Soybean aphids have arrived in Ohio, and counties along Lake Erie are taking the brunt of the impact.

Ron Hammond, an Ohio State University Extension entomologist, said that soybean aphid populations in soybean fields throughout north central and northeast Ohio have reached threshold (250 aphids/plant) with rising populations, and some growers are seeing aphid numbers in the thousands. If left untreated, the result could be as much as 20-25% yield losses.

We are definitely seeing a significant soybean aphid outbreak throughout those regions of Ohio,” said Hammond, with the Ohio Agricultural Research and Development Center. “We are highly recommending that any grower in those areas check their soybean fields as soon as possible, as they might have populations high enough to warrant treatment.”

The soybean aphid, a sapsucker with a voracious appetite, was predicted to hit Ohio in high numbers this year. Despite those expectations, the outbreak throughout Ashtabula, Geauga, Trumbull, Erie and Lorain counties caught entomologists off guard.

North central and northeast Ohio were just not regions that we anticipated such high aphid numbers,” said Hammond. “Generally, northwest Ohio gets hit with high numbers because of aphids migrating from more northern states such as Michigan.”

Hammond speculates that a weather system that impacted the region along Lake Erie in late July might have carried winged aphids from the Canadian provinces of Ontario and Quebec – regions where up to 90% of soybean fields have been treated due to high aphid numbers.

Hammond stressed the importance of scouting and treating fields with insecticides, especially if populations are as high as 800 or 1,000 aphids/plant.

“At the current stage of soybean development, most of the treatments are very worthwhile. The important thing is to apply them appropriately. If you get good coverage, you are going to get good control,” said Hammond. “The sooner you spray at threshold the more yield you are going to save. Even if a plant gets over 1,000 aphids/plant where you’ll probably have a yield loss already, you are still going to save a little bit of yield. And saving even three or four bu./acre will pay for that insecticide treatment.”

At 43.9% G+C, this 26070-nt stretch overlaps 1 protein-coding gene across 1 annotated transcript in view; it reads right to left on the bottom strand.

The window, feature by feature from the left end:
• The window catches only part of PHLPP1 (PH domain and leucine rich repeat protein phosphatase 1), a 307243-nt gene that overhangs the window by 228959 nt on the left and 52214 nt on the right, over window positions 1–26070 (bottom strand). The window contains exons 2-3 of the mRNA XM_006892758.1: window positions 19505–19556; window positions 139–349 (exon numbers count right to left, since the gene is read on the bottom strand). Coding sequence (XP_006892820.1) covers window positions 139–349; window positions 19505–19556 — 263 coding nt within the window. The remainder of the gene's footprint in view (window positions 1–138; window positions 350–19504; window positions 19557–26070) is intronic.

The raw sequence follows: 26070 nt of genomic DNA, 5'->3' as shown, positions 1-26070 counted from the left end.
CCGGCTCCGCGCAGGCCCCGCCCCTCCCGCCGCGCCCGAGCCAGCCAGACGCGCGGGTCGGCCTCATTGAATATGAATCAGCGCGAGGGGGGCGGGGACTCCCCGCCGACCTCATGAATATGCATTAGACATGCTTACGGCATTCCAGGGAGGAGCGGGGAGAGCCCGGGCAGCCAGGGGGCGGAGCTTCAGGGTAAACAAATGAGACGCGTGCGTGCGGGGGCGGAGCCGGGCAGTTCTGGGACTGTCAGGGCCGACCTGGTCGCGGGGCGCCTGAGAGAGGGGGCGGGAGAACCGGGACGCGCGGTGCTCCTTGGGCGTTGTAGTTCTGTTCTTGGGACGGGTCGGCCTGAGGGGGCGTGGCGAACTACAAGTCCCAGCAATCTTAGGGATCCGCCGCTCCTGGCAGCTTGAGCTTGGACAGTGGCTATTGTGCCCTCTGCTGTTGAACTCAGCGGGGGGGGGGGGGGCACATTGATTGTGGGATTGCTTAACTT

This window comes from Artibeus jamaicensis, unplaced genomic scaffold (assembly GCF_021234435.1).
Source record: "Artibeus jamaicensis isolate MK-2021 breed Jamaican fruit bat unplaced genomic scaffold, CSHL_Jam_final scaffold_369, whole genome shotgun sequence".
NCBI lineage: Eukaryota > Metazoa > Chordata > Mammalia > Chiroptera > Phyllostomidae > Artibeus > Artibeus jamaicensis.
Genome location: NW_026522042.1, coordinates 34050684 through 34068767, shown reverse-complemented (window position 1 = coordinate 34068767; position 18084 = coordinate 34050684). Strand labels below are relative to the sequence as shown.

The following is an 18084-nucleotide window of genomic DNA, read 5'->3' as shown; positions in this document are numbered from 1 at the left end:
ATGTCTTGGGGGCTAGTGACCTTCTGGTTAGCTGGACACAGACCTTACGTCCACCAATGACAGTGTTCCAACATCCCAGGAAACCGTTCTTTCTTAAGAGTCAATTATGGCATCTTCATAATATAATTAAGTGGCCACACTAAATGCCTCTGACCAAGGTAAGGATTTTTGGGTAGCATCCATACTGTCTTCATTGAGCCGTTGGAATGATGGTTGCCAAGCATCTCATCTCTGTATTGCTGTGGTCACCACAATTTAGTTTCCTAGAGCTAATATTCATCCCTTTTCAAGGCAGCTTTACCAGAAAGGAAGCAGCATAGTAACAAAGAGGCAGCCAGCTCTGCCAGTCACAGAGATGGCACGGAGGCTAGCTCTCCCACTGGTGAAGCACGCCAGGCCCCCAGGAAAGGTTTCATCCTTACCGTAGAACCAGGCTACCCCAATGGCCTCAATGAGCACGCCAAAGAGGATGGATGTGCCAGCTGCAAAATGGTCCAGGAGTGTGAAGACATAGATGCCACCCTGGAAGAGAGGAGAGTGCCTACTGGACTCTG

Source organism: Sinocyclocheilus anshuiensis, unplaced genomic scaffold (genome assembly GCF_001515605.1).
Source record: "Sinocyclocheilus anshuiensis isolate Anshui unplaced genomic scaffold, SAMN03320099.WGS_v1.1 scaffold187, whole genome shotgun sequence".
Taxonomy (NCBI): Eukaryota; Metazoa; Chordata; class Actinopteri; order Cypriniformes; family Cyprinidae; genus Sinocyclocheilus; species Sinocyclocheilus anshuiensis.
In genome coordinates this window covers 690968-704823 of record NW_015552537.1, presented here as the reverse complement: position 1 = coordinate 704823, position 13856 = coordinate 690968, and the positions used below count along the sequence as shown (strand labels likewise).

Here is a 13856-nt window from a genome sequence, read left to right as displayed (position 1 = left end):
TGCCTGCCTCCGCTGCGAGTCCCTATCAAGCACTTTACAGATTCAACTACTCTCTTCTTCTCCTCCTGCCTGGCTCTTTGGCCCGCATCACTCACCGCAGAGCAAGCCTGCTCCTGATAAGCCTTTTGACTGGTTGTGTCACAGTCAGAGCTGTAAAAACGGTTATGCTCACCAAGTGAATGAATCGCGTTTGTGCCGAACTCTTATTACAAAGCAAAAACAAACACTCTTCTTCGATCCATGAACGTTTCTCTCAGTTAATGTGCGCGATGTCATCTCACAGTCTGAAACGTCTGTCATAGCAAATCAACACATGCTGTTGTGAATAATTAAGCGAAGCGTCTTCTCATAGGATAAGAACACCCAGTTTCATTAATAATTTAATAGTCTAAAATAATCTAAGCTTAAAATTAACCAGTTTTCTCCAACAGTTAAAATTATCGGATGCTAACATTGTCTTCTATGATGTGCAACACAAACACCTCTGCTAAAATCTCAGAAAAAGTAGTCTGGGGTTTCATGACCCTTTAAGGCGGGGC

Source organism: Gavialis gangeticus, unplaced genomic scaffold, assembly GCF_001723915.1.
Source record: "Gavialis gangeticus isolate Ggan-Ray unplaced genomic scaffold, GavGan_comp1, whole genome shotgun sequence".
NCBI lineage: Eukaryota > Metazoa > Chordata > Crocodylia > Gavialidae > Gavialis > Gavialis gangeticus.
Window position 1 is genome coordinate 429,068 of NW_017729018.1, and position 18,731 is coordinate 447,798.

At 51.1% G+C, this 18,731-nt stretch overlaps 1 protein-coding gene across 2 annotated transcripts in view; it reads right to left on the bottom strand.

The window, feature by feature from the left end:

Hammond urges growers to not wait to treat if soybean aphid populations reach beyond threshold and continue growing.

“With rising population and good conditions, that 250/plant threshold can quickly turn into 800 or 900 aphids/plant in four to seven days,” said Hammond. “Aphids of 800, 900, or 1,000 or more/plant can literally suck the life out of a plant. The feeding stunts their growth, causes them to abort pods and impacts seed development.”

And with high aphid populations come more damage to the plants, not only with feeding injury, but also with the residue that aphids leave behind as they process plant material. As aphids feed they secrete honey dew, a sugary material that coats the plants and invites the growth of pathogens such as sooty mold.

“By the time you start seeing that honey dew on the plants, you’ve already taken a significant drop in yields. The presence of honey dew and sooty mold is not an indication of when to treat,” said Hammond. “You should have sprayed a week or two prior to that.”

Despite the high aphid numbers present throughout the lake counties of Ohio, the rest of the state is not out of the woods with potential aphid outbreaks.

“We are not saying that the rest of the state is out of woods. Growers should still be scouting their fields,” said Hammond. “We don’t want them to get caught off guard. This situation is just very critical right now in north central and northeast Ohio.”

For more information on the state of soybean aphids throughout Ohio, log on to OSU Extension’s Agronomic Crops Team Web site at http://agcrops.osu.edu.